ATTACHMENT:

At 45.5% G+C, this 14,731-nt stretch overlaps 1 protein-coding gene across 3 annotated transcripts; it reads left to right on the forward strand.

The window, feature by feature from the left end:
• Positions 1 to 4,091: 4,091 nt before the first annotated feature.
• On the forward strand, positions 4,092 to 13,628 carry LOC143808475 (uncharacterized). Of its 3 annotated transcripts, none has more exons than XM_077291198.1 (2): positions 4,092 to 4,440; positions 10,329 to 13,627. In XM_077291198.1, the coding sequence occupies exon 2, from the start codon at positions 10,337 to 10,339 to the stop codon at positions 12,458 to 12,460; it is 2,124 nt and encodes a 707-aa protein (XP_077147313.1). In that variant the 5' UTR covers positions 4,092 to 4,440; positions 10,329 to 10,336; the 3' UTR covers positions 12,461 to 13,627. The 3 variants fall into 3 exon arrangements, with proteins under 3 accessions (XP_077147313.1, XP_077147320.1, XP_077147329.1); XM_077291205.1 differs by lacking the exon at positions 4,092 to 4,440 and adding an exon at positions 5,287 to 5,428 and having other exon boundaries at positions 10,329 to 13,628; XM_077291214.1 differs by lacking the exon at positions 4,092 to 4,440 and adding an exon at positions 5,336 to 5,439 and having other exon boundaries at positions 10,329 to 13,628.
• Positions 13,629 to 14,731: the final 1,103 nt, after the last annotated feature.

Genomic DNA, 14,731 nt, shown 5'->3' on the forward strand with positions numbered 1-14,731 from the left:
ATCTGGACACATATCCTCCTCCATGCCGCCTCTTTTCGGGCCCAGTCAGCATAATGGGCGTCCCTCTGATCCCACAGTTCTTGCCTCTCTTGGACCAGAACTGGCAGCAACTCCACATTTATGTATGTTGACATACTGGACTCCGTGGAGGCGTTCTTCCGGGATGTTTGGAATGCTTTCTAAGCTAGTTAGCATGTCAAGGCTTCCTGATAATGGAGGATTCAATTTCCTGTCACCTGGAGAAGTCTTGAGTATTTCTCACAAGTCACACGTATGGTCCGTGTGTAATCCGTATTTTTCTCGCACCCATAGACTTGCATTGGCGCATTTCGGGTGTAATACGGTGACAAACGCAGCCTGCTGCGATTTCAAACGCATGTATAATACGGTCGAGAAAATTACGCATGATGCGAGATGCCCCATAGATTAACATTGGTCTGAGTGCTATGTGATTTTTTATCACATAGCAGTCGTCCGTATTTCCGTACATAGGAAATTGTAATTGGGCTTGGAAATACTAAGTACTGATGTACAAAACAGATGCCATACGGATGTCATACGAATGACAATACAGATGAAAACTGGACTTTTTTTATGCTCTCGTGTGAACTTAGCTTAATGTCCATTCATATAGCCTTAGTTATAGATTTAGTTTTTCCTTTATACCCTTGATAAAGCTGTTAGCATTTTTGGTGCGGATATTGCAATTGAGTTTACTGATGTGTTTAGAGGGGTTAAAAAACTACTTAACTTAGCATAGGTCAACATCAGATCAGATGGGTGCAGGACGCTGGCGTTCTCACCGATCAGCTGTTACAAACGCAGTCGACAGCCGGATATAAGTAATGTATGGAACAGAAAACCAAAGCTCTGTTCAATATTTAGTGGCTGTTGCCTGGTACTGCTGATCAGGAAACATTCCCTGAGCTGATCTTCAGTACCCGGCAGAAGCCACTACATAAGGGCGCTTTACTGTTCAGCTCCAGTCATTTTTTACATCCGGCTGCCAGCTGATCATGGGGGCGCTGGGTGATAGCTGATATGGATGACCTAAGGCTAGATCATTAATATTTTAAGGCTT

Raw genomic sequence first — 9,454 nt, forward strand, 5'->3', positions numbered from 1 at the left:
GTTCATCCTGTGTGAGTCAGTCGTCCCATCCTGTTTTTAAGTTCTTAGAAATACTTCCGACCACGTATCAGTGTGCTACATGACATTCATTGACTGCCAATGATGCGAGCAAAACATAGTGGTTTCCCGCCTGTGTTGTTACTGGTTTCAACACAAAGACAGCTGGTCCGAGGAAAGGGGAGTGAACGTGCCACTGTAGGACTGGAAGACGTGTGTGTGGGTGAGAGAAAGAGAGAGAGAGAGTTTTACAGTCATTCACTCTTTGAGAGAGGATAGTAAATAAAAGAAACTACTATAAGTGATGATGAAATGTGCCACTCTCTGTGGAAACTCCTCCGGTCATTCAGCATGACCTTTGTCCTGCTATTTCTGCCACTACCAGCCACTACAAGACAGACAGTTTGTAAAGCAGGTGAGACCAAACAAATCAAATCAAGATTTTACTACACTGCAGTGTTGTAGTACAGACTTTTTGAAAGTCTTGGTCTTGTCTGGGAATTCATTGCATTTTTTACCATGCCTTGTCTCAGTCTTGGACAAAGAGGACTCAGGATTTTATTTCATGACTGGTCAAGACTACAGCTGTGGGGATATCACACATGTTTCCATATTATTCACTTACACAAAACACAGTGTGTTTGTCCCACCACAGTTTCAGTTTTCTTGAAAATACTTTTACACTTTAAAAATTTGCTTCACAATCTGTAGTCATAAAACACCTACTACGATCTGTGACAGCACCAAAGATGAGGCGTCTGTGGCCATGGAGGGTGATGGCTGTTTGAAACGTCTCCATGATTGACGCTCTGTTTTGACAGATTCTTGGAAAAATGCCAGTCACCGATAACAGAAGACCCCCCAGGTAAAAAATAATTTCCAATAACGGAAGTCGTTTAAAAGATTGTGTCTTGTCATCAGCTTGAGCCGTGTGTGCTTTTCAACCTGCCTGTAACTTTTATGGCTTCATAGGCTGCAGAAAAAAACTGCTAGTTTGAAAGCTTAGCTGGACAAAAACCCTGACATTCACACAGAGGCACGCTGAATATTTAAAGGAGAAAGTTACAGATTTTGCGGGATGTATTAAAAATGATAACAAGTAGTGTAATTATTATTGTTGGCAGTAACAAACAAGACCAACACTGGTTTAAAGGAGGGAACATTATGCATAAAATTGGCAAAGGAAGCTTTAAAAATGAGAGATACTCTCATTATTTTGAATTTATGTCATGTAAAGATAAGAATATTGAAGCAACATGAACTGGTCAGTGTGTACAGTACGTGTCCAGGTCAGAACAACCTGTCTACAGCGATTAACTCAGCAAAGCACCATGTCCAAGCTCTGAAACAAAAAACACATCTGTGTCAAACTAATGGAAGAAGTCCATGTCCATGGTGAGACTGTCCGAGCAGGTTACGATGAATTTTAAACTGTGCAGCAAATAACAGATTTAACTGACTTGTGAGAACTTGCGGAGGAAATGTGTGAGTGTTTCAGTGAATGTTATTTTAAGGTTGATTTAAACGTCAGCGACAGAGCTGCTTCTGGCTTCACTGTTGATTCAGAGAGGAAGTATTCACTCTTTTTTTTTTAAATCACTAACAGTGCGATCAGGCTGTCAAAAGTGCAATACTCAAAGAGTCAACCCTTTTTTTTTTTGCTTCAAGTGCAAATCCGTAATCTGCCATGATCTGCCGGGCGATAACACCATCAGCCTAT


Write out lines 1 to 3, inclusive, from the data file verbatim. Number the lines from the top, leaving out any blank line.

At 45.5% G+C, this 14,731-nt stretch overlaps 1 protein-coding gene across 3 annotated transcripts; it reads left to right on the forward strand.

The window, feature by feature from the left end:
• Positions 1 to 4,091: 4,091 nt before the first annotated feature.